Heat Transport and Energetics of the Earth and Rocky Planets provides a better understanding of the interior of the Earth by addressing the processes related to the motion of heat in large bodies. By addressing issues such as the effect of self-gravitation on the thermal state of the Earth, the effect of length-scales on heat transport, important observations of Earth, and a comparison to the behavior of other rocky bodies, readers will find clearly delineated discussions on the thermal state and evolution of the Earth. Using a combination of fundamentals, new developments and scientific and mathematical principles, the book summarizes the state-of-the-art.
This timely reference is an important resource for geophysicists, planetary scientists, geologists, geochemists, and seismologists to gain a better understanding of the interior, formation and evolution of planetary bodies.
- Provides an interdisciplinary approach to the understanding of the thermal evolution of large planetary bodies, including contributed chapters from leading experts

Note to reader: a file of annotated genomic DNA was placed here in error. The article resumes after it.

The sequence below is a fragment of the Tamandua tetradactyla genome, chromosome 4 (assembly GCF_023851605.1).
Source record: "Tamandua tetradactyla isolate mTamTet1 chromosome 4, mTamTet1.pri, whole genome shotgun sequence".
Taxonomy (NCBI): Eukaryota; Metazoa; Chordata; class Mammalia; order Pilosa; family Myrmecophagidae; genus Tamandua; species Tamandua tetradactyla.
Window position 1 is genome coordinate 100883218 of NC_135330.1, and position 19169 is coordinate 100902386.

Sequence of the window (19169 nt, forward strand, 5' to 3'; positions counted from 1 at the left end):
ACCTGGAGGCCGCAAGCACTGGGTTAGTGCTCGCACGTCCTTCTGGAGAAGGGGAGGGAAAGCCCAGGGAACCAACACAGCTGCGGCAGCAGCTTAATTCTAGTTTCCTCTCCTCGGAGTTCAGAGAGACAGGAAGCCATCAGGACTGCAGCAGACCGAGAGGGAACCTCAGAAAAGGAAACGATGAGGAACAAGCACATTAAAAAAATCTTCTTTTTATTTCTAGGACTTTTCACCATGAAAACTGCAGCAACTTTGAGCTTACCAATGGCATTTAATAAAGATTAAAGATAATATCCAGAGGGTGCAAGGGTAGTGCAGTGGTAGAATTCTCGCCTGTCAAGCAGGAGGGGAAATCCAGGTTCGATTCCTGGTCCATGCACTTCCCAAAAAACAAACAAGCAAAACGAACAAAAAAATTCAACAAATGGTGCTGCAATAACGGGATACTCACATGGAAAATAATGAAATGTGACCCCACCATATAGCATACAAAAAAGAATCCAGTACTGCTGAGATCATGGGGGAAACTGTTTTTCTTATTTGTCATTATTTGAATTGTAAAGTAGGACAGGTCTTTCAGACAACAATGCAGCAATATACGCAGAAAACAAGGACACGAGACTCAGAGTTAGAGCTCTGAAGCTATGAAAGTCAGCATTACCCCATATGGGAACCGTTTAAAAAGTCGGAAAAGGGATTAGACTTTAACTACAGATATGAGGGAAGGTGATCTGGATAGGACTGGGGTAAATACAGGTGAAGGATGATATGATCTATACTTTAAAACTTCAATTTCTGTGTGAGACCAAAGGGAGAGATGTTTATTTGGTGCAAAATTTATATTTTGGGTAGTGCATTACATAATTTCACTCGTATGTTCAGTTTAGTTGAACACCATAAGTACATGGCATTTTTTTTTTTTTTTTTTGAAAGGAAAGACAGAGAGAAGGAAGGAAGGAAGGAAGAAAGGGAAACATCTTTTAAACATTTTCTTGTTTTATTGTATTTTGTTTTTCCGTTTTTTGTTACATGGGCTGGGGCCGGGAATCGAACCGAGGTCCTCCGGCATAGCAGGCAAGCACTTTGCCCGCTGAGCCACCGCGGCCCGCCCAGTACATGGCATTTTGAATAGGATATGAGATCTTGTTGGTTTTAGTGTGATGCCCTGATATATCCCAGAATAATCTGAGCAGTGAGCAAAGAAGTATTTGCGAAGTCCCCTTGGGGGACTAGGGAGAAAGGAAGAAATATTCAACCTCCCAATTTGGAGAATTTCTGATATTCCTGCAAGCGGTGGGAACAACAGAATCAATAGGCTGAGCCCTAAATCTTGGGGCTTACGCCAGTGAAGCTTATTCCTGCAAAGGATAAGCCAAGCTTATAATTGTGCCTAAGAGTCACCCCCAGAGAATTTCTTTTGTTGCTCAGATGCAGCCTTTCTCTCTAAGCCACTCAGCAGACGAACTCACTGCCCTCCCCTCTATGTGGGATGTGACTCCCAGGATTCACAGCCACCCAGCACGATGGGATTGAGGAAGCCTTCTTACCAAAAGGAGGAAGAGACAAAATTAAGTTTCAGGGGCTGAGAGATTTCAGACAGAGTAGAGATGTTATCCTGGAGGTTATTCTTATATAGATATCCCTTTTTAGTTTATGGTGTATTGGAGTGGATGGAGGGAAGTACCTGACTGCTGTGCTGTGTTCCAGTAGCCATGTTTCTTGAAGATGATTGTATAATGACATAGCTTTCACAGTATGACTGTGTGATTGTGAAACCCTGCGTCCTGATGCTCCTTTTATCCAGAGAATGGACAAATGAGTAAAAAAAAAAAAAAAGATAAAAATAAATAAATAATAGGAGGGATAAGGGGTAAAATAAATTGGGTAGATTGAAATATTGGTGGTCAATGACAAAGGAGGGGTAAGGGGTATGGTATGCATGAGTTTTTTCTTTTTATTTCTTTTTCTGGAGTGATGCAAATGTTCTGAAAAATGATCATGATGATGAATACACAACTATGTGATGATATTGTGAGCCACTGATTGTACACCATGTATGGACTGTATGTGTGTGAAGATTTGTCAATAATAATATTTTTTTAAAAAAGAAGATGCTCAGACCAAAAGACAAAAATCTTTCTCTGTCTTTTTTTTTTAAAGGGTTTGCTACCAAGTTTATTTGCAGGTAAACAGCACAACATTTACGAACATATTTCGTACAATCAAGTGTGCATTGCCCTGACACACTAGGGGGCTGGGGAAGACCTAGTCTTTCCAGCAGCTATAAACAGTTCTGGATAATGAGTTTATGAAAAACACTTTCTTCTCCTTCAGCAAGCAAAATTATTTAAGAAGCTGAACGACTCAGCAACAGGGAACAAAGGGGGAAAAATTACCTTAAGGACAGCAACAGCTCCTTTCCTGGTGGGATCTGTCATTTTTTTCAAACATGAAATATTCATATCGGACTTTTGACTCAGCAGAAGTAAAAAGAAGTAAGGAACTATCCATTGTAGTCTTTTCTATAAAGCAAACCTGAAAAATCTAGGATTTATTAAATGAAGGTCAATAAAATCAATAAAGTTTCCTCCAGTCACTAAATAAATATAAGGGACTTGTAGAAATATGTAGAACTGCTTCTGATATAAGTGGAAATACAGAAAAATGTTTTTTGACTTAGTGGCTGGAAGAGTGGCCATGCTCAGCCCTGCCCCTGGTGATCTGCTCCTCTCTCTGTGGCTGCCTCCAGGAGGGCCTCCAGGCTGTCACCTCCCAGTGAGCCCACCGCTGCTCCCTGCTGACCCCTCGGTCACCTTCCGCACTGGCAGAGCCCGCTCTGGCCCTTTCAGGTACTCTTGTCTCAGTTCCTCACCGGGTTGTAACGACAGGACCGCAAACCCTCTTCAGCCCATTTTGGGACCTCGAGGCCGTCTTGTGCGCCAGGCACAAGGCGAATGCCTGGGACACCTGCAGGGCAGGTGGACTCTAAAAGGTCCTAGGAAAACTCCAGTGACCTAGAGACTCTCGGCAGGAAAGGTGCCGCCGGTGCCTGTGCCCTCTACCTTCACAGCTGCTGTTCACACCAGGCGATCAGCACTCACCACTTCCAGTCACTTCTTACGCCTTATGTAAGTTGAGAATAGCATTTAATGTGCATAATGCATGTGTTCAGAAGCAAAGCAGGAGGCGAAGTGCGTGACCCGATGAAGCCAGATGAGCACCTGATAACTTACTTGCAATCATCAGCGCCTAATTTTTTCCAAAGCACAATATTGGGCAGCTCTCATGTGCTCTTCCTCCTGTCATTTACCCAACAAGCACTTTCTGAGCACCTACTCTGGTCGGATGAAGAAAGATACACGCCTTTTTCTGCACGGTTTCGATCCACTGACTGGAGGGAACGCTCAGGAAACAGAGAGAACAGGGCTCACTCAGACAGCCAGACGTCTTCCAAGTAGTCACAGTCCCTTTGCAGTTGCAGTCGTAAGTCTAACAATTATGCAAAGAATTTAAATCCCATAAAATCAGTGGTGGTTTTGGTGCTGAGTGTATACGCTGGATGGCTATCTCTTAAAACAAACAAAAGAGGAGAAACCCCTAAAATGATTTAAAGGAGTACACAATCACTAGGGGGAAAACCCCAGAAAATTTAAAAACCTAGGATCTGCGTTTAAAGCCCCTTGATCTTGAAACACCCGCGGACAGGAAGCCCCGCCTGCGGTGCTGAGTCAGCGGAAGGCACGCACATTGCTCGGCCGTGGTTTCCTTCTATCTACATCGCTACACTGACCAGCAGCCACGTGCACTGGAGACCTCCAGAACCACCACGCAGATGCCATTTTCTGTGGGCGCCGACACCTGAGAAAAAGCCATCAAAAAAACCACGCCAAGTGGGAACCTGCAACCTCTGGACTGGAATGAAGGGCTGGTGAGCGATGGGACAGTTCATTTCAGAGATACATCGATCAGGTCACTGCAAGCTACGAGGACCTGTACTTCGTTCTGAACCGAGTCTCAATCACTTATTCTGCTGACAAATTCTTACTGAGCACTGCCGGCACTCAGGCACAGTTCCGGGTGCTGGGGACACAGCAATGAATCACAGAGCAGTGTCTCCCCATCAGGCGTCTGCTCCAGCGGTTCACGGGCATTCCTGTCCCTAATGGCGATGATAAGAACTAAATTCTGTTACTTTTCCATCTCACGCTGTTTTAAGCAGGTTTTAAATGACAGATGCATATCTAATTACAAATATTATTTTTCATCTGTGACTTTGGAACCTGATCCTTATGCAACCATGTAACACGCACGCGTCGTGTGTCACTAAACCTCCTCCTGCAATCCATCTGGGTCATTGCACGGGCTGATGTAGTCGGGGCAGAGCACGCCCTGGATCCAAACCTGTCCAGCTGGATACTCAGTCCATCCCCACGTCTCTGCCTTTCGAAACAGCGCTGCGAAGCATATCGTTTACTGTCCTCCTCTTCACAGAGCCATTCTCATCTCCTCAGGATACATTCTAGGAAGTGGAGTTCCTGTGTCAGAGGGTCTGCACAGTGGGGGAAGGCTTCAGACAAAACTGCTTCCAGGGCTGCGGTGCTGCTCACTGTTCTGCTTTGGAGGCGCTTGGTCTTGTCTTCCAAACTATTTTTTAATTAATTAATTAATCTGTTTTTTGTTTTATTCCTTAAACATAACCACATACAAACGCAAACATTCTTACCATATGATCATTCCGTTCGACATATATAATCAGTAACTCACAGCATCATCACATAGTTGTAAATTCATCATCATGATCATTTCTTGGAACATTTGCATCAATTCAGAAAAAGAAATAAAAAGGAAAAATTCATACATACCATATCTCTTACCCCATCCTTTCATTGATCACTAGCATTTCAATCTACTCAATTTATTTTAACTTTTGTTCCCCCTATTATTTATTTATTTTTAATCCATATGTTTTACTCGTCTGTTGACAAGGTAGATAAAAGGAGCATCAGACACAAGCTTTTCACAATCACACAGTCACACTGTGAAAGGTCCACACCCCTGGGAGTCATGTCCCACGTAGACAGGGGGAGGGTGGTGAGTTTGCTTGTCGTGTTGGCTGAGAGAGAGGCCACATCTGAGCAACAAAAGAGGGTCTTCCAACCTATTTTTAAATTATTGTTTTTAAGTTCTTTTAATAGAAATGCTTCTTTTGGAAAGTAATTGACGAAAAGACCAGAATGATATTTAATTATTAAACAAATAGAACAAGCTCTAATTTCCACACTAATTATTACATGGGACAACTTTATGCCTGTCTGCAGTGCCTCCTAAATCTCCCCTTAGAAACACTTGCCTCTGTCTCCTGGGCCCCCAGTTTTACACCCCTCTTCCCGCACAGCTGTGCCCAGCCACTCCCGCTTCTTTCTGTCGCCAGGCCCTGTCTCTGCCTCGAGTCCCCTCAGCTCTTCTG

- Includes relevant observations of Earth and large-scale heat transfer, a critical review of existing paradigms of the current thermal state of the Earth, and a discussion of heat flow on the other rocky planets
- Covers macroscopic phenomena as they pertain to deciphering the thermal structure of planetary bodies
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1. Observational Constraints on Heat Transport inside Earth 2. Models for Conductive (Diffusive) Cooling on Planetary Scales 3. Heat Transport Processes on Planetary Scales 4. Physical Constraints on the Initial Conditions and Early Evolution of the Solar System 5. Final-stage, Large-scale Gravitational Processes affecting Planetary Heat Transfer 6. Thermal models of the Continental Lithosphere 7. Thermal models of the Oceanic lithosphere 8. Thermal Structure of the Lower Mantle and Core 9. Thermo-chemical Evolution of the Earth 10. Thermal History of the Terrestrial 11. Chondrules 12. Conclusions and Future Work
Anne M. Hofmeister is a research professor in the Department of Earth and Planetary Sciences at Washington University in St. Louis. She received her PhD in geology from California Institute of Technology and has received several fellowships and awards. She has served as editor of American Mineralogist and was recently the keynote speaker at the European Conference on Mineralogy and Spectroscopy. Her research interests include heat transport, thermodynamics, interaction of light with matter, and the applications of those fields to planetary sciences, earth sciences, astronomy, and materials science. She has authored over 100 journal articles, including conference proceedings.